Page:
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Recommendations for Creating a Welcoming Website

Word of mouth publicity is no longer sufficient in the age of hyper connectivity to spread the message of your welcome. Your website will increasingly serve as the primary introduction of your community to potential members.

Focus groups report that people are looking for others like them and an atmosphere of warmth and acceptance. With intermarriage rates at 50% and more for young Jewish adults, two thirds of the future pool of prospective members will be interfaith families. To attract the attention of interfaith families that are searching on the Internet for a community will require you to add new elements to assure them that you really are a welcoming institution.

Recommendation 1: Say clearly and explicitly on your home page that your community includes and welcomes interfaith families and looks forward to engaging them in your activities.

It is not enough to say you are “a diverse congregation” or that “everyone is welcome.” These statements are too subtle and couples who are anxious about their reception will not read them as a sincere welcome. The best websites unambiguously refer to those who are “intermarried,” say they include “interfaith families,” “mixed-faith couples,” or “both partners of interfaith marriages.” And make this statement visible where visitors can see it on your home page without needing to scroll down or click through to another page. Try to avoid using “non-Jewish spouses and partners,” as people do not typically identify themselves as “non-Jewish ” any more than Jews identify as "non-Christian." We recommend “spouses or partners who are not Jewish” over “non-Jewish spouses and partners.”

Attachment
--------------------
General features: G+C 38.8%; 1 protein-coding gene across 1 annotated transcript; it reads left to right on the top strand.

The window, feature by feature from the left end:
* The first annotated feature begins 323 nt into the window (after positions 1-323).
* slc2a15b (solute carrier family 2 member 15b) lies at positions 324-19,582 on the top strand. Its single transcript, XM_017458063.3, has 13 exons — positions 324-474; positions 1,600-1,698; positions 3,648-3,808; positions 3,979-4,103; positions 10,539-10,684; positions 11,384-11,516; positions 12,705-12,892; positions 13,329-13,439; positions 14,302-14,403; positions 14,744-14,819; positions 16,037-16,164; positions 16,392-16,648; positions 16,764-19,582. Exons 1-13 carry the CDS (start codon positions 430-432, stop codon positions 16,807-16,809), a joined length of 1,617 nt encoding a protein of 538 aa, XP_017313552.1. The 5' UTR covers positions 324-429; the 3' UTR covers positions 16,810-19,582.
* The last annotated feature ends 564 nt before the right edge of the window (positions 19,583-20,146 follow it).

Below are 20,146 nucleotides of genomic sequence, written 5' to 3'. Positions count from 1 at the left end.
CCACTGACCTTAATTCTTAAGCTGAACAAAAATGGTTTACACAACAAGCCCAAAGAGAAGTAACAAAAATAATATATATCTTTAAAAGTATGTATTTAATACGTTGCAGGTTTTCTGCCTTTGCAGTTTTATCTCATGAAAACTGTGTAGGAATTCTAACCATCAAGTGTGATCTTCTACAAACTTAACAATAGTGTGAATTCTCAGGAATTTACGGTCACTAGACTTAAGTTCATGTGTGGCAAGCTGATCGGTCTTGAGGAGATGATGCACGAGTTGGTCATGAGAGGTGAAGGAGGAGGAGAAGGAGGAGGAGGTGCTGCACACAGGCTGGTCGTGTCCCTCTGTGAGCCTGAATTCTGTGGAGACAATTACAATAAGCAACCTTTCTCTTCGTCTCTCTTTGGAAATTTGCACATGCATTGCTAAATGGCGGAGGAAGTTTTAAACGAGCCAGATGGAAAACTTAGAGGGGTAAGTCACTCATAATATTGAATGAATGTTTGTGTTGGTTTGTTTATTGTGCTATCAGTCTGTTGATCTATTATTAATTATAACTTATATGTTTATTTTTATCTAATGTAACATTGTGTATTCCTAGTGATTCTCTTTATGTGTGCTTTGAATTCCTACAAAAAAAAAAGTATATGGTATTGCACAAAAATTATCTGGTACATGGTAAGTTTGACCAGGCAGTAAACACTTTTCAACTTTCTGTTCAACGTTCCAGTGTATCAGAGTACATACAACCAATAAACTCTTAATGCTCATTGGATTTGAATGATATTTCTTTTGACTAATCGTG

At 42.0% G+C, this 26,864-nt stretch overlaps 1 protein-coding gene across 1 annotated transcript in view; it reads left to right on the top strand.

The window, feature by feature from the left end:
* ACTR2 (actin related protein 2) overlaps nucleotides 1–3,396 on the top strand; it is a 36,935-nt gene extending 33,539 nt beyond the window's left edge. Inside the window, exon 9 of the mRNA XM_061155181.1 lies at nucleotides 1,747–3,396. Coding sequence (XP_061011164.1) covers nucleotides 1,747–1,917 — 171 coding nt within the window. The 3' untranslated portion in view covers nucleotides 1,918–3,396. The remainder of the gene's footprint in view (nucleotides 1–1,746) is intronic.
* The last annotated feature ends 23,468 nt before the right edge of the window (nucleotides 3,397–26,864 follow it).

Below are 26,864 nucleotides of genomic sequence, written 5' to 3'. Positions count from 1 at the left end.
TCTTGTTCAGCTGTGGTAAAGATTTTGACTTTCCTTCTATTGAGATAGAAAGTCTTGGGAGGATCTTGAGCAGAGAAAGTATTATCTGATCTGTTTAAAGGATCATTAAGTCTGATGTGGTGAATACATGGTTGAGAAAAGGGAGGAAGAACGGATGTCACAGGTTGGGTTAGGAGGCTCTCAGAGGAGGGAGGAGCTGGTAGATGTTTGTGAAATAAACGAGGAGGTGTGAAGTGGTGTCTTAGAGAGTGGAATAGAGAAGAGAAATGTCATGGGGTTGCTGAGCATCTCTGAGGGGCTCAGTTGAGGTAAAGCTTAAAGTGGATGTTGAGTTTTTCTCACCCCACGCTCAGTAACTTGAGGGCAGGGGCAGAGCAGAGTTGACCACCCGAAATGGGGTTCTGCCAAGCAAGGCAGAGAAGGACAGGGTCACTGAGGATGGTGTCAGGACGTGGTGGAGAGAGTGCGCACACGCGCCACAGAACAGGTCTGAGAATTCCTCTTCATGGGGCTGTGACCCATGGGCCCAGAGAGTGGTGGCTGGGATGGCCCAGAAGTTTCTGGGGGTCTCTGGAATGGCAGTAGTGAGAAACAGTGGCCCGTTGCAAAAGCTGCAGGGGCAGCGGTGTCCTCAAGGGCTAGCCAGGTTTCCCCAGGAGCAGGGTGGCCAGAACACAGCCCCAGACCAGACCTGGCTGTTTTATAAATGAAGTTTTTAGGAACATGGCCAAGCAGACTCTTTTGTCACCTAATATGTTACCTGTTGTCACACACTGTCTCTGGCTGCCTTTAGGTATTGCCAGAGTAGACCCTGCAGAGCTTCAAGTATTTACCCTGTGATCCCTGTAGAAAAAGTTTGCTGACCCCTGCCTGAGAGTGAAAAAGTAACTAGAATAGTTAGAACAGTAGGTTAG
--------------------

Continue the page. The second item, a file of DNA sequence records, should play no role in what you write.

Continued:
Here are several examples of congregational website home pages that make an explicit welcome to people in interfaith relationships:

  • Congregation Ohr Tzafon (Reform)
    Atascedero, CA
    www.congregationohrtzafon.org
    We are an inclusive community, opening doors to people of all ages, to varied kinds of families, to those who are intermarried, to those who have chosen Judaism, to all individuals and families who strive to create a Jewish home.
     
  • Congregation Ahavas Chesed (Conservative)
    Mobile, AL
    www.ahavaschesed.info
    The synagogue welcomes both traditional and non-traditional family units. Specifically mixed-faith couples are encouraged to experience our nurturing environment and see the support that is available.
     
  • Netivot Shalom (Conservative)
    Berkeley, CA
    www.netivotshalom.org
    Our mission is to inspire Jewish practices among individuals and families who are considering Judaism, are intermarried, or are Jewish.
     
  • Congregation B’nai Harim (Reform)
    Grass Valley, CA
    www.ncjcc.org
    We embrace traditional and non-traditional families, singles, and both partners of interfaith marriages.
     
  • Temple Bat Yam (Reform)
    Ocean City, MD
    www.templebatyam-oc.org
    Temple Bat Yam is a Reform Jewish congregation committed to the ideals and eternal truths of Judaism and to maintaining the traditions and lessons of our rich heritage while respecting the realities and integrity of interfaith marriages and interfaith families. It is our stated desire to invite and encourage participation by all family members and spouses in our congregational life, despite religious diversity within a household. We believe the spiritual interests of both our congregation and those of our interfaith couples and families are better served by inclusion within the nurturing community of Temple Bat Yam.